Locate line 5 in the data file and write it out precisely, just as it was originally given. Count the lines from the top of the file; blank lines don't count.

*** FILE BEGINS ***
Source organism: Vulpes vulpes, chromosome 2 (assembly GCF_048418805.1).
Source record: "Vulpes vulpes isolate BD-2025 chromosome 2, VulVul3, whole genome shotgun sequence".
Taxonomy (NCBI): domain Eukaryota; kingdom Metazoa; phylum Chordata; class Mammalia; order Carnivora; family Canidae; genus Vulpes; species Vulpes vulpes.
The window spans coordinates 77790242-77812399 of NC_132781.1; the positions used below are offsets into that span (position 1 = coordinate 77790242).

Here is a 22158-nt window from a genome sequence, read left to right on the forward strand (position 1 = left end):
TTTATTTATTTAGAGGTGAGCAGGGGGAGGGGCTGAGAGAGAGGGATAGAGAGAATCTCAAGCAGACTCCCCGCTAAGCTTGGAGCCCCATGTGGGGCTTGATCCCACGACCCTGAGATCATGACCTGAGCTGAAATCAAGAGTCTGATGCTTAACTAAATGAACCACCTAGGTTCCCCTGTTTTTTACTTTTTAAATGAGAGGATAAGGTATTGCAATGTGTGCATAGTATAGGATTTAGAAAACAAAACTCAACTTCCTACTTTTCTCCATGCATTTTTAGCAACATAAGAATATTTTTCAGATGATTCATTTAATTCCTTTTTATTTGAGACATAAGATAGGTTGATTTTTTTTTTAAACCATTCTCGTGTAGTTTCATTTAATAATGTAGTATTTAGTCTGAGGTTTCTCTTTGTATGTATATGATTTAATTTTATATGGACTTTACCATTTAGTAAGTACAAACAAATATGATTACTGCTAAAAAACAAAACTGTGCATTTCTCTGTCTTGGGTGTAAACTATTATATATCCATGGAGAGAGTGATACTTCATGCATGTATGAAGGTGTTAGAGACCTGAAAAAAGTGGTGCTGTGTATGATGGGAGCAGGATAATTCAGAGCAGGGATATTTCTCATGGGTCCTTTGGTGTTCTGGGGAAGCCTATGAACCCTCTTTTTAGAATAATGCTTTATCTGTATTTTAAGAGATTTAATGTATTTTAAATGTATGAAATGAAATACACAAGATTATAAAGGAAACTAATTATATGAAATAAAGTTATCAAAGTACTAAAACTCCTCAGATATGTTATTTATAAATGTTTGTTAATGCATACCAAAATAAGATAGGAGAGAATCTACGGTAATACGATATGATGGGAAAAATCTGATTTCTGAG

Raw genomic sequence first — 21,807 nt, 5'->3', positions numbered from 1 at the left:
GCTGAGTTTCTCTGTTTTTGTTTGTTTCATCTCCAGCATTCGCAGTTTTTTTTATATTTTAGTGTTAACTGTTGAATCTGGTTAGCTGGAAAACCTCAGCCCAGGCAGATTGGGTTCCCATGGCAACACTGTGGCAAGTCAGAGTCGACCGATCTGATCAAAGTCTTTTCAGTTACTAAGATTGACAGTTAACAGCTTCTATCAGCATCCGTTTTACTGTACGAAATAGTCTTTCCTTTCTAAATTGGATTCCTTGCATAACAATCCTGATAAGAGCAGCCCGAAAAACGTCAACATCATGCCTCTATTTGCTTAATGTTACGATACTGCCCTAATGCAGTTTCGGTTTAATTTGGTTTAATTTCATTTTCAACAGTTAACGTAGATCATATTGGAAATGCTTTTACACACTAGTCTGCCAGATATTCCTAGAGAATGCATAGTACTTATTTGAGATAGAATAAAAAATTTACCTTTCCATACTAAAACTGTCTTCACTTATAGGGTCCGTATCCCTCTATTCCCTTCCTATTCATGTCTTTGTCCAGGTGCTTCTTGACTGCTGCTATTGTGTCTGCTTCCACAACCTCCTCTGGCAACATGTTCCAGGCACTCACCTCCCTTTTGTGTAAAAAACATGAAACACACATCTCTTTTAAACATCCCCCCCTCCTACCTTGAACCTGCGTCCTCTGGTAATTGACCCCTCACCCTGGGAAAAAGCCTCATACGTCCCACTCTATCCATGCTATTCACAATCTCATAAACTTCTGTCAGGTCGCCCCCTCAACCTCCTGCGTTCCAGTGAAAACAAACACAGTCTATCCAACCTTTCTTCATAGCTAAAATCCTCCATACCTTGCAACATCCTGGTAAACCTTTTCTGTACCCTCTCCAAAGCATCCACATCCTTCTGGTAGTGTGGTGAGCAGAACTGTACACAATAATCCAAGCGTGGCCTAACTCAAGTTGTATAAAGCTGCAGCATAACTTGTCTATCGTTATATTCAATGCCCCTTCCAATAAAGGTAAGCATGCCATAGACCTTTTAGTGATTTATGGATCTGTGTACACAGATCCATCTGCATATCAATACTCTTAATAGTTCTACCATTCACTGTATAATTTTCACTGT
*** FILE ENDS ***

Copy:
Here is a 22158-nt window from a genome sequence, read left to right on the forward strand (position 1 = left end):